"It's a lot cheaper than amyloid [PET] imaging and gives you roughly the same information," he said. "There are definitely times and patients in whom I have done the CSF Aβ determinations and would likely now use the FDA-approved version" from Fujirebio.

One potential drawback to the Lumipulse compared to the ADMark LDT is the fact that the latter includes several other CSF markers — tau and p-tau, specifically — not currently included in the Lumipulse assay.

He said that, in part, it would come down to price and reimbursement — that if the Fujirebio test were less expensive and/or better reimbursed than the Athena assay, clinicians might opt for it even in the absence of the tau and p-tau markers.

Cummings said, however, that he and other neurologists commonly evaluate their patients for Alzheimer's by taking into account amyloid status, tau and p-tau measurements, and neurodegeneration, which is based on the total tau measurement.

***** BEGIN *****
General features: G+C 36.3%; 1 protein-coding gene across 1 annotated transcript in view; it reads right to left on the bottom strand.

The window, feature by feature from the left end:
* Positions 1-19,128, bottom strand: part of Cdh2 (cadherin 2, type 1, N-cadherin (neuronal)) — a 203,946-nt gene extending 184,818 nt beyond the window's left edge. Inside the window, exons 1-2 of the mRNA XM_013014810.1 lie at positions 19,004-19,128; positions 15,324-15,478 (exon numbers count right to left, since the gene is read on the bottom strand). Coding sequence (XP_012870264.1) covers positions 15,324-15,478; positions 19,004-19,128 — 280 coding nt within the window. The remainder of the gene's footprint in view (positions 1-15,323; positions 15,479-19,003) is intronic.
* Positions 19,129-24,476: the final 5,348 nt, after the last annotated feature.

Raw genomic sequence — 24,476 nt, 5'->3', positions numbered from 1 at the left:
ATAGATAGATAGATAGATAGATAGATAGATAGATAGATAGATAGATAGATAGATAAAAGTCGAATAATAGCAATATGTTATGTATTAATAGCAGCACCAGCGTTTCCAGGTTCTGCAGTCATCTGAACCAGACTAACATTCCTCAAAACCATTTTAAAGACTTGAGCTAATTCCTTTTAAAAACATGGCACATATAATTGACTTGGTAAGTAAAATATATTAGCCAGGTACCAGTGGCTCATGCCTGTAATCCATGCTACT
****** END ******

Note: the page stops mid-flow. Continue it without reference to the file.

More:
"So, I do like having the p-tau number and the total tau number," he said, noting that those measures provide additional confidence in a diagnosis.

"If a patient is symptomatic you are very confident [given positive Aβ-42, tau, and p-tau scores] that this is Alzheimer's that is causing those symptoms," he said. "If they are just barely symptomatic or even asymptomatic but are positive on those tests, you would feel pretty confident that they would become symptomatic soon."

He did note, though, that the de novo status was a meaningful advantage for the Fujirebio test, particularly given that many doctors have run into cases where LDT results provide a muddy picture.